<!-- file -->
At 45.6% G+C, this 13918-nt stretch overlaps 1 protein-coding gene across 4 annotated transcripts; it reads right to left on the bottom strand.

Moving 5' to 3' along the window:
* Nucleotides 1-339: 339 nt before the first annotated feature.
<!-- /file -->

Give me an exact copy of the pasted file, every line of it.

At 45.6% G+C, this 13918-nt stretch overlaps 1 protein-coding gene across 4 annotated transcripts; it reads right to left on the bottom strand.

Moving 5' to 3' along the window:
* Nucleotides 1-339: 339 nt before the first annotated feature.